Advice for Helping Patients & Providers Navigate Drug Access Challenges during the COVID-19 Pandemic

Published 04/06/2020
by Brandon Hardin

By Brandon Hardin, PharmD, MBA, CSP, Clinical Services Manager at Trellis Rx

As a result of the COVID-19 pandemic, patients with asthma, HIV, rheumatoid arthritis, lupus, and other chronic diseases have found it increasingly difficult or even impossible to obtain the specialty medications used to manage their conditions. The primary drivers of these drug access challenges are not necessarily “drug shortages,” but rather allocation restrictions and quantity limits implemented by distributors and health plans respectively. These measures are put in place to ensure therapies believed to be effective in treating COVID-19 are not stockpiled and are available if needed.

We know that being unable to access vital specialty medications causes confusion and frustration for patients. Many don’t understand why they can no longer access the medications they have been taking for many years. Others worry their disease will flare-up or relapse if their new medication isn’t effective. As a result, providers must not only rapidly determine alternative therapy options but also provide additional counseling to their patients – even as they themselves deal with the impact of COVID-19 on their practice.

This is where health system specialty pharmacy teams can reinforce the value they offer providers by ensuring continuity of care for patients impacted by drug access issues. For example, clinical pharmacists can step in to collect patient-reported outcomes, monitor the effectiveness of new therapies, and quickly communicate this information to providers. Pharmacy liaisons can also provide vital support by helping ensure patients can quickly start their new therapy regimen. Their ability to proactively find financial assistance for patients transitioning to new specialty medications will prove even more important in these stressful times.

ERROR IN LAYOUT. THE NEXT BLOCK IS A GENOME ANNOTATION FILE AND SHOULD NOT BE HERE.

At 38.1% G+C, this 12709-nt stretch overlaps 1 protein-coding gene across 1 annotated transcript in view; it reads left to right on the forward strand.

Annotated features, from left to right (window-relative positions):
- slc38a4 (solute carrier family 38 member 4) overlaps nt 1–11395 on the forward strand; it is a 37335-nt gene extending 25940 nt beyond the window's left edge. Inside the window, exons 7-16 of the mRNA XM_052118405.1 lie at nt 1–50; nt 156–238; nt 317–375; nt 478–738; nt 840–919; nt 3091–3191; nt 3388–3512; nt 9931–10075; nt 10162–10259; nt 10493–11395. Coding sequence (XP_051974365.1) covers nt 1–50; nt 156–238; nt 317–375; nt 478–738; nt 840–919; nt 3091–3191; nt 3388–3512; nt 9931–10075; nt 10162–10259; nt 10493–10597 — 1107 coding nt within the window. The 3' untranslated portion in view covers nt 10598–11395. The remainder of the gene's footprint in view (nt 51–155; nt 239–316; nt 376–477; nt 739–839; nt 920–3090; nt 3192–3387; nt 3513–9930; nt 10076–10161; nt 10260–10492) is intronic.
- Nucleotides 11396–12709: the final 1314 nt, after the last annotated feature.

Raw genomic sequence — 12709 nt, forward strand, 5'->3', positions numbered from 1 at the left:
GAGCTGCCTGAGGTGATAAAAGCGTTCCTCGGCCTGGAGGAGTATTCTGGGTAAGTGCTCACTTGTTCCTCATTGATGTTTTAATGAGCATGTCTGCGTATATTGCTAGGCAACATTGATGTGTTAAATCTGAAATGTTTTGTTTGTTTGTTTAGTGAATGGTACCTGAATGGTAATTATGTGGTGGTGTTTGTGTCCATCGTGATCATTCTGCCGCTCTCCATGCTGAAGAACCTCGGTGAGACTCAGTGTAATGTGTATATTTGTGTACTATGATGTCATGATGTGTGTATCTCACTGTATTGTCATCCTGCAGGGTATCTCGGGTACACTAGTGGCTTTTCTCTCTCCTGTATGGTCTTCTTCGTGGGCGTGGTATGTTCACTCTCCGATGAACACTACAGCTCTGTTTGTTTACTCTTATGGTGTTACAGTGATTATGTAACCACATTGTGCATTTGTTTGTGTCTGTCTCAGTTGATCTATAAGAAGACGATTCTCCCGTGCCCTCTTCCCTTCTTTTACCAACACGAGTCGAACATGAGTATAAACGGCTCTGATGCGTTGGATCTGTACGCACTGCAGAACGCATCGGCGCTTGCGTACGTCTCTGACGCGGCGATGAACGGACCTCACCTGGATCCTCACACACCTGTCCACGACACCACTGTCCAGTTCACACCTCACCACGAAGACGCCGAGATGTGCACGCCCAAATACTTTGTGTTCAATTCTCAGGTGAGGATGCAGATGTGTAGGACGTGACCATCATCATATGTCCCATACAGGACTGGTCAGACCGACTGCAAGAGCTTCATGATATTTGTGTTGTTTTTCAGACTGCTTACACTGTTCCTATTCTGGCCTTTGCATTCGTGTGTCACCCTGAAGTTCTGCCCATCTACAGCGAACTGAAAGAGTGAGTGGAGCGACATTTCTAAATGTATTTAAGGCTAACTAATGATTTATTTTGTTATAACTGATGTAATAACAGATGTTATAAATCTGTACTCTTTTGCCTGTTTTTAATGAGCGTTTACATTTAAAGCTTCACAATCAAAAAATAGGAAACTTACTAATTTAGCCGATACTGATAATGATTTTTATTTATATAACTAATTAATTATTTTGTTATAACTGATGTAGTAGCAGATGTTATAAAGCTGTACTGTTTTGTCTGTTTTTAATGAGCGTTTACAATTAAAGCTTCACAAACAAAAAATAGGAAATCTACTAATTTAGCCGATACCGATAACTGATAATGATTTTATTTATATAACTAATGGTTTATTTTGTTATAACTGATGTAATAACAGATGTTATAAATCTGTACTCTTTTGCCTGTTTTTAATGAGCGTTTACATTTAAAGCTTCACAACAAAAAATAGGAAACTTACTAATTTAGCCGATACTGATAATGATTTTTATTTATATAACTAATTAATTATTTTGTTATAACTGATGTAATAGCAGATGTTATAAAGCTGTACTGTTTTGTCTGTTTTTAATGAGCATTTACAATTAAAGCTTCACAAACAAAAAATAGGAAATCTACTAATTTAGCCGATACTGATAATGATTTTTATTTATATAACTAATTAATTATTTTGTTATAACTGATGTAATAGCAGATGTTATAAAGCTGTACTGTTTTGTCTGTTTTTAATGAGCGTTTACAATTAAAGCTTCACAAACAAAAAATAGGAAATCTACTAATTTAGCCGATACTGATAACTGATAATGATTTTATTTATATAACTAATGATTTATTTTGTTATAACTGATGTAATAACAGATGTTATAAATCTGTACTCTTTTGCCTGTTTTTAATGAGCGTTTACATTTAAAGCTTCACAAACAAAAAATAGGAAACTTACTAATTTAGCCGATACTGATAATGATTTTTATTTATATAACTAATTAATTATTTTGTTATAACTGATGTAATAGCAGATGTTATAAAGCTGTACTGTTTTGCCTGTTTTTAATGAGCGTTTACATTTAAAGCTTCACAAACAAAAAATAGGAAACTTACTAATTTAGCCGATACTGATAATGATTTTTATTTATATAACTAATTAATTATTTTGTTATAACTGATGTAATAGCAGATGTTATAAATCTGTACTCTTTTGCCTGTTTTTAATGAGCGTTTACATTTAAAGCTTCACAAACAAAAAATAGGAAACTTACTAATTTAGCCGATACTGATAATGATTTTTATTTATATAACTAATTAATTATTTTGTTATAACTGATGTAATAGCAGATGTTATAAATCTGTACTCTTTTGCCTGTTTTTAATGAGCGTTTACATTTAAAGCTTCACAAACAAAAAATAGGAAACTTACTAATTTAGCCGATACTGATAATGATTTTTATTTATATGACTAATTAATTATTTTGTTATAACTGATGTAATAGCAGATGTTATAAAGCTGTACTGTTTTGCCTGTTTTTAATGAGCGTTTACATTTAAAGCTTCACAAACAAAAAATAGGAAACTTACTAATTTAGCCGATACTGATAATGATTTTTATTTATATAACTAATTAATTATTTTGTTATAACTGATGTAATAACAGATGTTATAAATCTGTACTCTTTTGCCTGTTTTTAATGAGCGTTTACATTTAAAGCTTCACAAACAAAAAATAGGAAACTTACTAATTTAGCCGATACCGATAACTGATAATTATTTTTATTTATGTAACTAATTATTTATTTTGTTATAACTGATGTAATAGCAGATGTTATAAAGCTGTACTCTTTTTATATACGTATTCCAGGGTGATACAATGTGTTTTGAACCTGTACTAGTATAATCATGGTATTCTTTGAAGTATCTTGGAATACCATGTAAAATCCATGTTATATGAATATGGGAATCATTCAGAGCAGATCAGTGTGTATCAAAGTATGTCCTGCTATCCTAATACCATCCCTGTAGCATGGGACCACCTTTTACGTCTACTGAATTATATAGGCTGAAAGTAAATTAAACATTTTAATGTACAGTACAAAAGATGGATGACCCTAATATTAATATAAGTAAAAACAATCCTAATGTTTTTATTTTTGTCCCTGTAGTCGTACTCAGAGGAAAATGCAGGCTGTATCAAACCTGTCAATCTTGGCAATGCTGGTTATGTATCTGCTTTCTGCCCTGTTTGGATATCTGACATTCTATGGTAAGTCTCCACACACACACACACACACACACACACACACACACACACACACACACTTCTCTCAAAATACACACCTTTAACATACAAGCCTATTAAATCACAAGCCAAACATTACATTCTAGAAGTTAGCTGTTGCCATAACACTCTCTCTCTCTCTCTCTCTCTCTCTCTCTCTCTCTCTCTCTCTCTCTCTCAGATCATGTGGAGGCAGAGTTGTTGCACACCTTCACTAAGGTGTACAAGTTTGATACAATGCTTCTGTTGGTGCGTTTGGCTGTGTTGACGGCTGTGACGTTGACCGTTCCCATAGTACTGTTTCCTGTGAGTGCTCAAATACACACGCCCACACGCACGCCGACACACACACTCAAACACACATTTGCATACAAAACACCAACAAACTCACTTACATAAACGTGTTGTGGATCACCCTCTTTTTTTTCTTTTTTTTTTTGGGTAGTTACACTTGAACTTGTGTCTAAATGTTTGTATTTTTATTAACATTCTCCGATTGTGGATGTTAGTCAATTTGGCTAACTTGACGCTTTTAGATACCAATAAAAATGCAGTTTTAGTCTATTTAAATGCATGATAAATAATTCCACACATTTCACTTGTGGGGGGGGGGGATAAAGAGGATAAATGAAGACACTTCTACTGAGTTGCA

To help other health system specialty pharmacy teams work through these issues, I asked my colleagues for their advice on how we can help care teams and patients navigate the drug access challenges.


Recommendations for Helping Patients & Providers Navigate Drug Shortages During COVID-19

  1. Take responsibility for sharing patient care guidelines published by medical associations: This may seem obvious, but by simply sharing the latest patient care guidelines from the relevant medical associations, clinical pharmacists can serve as a trusted partner to providers. My colleague Brandon Newman, PharmD, CSP, MHCM, explains: “This situation is rapidly evolving, so care teams need support staying informed. By keeping up-to-date on new evidence and recommendations, clinical pharmacists can help providers determine the best way to manage patients’ therapy regimens during this crisis.”

To make it easy for pharmacists to access the latest information, our team created a resource list featuring patient care guidelines published by medical and professionals associations.